A new study published in the journal Archives of Oral Biology says that dogs and their owners had a higher rate of "periodontopathic bacteria" in their mouths.
Periodontopathic bacteria can make humans and dogs more likely to get diseases in the mouth and around the teeth, reports Wtop.com.
Japanese researchers examined dental plaque from 66 dogs and 81 people in 2011, and found periodontopathic bacteria in more than 70 percent of the dogs and 16-30 percent of the humans.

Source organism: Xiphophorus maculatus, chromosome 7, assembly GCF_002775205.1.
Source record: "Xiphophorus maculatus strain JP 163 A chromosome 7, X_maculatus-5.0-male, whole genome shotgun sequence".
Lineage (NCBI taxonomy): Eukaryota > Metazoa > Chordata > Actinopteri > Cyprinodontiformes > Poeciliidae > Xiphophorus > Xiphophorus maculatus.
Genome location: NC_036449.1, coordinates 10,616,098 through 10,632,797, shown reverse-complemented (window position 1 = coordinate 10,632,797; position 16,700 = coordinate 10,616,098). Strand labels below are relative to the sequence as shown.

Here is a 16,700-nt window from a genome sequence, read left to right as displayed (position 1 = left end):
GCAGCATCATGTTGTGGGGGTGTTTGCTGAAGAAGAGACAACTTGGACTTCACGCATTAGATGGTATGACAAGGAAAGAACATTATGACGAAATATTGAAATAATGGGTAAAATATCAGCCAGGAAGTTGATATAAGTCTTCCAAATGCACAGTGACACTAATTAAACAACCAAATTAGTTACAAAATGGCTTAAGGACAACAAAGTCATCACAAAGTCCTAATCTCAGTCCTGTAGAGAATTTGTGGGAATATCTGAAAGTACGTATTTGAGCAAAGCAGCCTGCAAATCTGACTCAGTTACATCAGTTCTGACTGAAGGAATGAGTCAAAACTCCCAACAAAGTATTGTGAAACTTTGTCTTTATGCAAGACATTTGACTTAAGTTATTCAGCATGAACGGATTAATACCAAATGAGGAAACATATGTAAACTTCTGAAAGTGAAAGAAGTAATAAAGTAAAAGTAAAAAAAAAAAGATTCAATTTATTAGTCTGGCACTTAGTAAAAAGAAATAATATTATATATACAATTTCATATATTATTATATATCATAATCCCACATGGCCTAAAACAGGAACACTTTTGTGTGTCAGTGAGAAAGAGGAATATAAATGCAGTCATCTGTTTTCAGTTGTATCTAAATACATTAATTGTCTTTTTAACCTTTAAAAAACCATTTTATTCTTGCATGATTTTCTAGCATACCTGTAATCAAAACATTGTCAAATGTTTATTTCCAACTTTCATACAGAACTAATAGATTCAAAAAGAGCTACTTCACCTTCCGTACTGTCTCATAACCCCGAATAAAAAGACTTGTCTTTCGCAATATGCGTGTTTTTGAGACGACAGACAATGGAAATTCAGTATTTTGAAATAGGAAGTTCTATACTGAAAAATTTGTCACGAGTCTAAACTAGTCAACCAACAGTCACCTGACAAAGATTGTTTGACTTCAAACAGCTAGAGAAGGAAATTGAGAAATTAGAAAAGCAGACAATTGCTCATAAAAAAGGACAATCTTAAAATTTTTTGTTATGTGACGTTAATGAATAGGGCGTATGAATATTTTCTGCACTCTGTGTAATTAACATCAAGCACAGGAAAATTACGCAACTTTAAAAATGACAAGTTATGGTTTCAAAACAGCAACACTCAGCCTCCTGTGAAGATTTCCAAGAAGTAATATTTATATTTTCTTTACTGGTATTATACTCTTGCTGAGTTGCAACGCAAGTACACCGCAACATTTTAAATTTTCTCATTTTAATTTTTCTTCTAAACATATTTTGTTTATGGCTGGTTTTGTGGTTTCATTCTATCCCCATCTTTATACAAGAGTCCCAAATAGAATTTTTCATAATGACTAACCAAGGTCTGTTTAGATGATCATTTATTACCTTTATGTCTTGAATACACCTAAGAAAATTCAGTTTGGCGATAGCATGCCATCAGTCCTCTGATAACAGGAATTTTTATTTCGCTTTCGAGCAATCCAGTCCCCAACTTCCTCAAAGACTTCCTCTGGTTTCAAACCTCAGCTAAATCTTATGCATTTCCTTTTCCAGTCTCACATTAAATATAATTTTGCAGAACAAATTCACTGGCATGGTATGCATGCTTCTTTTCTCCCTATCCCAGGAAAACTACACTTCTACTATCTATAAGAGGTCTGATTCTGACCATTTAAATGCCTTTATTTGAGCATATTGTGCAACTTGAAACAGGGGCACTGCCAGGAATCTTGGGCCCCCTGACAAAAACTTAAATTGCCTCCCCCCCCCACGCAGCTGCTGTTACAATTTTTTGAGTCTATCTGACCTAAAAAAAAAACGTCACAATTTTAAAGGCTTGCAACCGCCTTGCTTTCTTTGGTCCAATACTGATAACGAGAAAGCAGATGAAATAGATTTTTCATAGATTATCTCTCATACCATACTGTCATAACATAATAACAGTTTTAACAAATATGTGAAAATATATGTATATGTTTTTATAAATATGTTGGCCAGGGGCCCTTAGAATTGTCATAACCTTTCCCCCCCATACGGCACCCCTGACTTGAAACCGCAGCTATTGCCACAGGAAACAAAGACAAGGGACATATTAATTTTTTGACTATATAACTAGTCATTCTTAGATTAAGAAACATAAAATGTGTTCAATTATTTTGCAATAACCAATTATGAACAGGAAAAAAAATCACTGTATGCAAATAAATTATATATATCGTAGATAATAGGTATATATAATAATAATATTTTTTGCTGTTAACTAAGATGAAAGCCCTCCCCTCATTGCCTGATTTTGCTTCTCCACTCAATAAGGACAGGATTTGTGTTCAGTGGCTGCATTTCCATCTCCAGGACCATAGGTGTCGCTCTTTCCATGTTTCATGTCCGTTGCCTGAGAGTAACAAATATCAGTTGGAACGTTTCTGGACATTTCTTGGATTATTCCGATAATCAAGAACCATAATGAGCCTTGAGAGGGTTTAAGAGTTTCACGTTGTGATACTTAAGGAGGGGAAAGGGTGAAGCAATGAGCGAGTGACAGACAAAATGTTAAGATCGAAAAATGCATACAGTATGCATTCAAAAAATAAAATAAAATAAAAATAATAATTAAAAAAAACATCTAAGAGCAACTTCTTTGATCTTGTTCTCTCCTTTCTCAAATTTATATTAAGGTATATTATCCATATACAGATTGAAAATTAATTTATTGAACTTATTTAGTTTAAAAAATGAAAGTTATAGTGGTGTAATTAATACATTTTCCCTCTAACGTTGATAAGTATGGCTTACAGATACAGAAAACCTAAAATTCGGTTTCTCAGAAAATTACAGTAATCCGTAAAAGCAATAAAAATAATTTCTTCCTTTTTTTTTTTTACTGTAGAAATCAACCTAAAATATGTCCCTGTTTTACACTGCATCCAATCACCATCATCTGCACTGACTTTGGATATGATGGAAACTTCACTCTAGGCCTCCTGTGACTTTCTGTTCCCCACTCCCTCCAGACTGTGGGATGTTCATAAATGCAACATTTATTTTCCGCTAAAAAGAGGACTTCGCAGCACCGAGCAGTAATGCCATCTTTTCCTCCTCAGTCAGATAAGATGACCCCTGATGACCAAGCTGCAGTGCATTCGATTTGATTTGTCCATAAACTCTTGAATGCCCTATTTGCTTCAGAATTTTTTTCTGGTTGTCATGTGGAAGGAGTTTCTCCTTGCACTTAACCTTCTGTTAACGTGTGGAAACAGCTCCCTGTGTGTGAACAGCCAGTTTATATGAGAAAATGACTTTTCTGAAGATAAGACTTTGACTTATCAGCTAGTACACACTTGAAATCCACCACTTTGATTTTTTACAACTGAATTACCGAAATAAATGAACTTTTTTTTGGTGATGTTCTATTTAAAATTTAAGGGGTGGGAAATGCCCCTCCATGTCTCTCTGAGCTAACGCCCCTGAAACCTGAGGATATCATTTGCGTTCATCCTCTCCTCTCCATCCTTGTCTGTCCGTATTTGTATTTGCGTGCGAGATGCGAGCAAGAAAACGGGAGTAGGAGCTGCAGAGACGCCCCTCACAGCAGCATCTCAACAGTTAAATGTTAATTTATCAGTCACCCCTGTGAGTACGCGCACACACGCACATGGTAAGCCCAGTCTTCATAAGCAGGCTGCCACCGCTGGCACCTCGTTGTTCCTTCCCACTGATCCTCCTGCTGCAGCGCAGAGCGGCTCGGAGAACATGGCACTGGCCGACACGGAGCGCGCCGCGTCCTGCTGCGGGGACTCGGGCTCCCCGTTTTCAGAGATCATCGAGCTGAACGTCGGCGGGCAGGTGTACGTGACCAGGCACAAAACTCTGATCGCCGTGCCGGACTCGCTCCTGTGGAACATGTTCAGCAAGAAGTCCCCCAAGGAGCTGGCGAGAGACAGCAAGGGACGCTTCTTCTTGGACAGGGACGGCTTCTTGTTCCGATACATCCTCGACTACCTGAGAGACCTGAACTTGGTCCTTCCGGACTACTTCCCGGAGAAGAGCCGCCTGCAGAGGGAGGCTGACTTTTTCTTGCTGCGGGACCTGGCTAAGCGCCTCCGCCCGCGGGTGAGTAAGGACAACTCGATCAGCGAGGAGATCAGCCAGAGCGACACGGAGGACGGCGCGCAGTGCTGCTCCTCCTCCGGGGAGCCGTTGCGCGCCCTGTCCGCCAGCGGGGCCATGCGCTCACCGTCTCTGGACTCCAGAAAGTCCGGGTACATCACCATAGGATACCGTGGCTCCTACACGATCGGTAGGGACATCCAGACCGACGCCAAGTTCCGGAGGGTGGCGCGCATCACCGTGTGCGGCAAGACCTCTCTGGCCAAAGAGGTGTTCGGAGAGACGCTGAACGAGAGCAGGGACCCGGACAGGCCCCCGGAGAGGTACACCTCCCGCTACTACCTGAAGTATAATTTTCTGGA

Popular VideoThe average American throws away 82lbs of clothes:
Researchers wrote that germs went from owner to dog as well as dog to owner: "These results suggest that several periodontopathic species could be transmitted between humans and their companion dogs, though the distribution of periodontopathic species in both is generally different."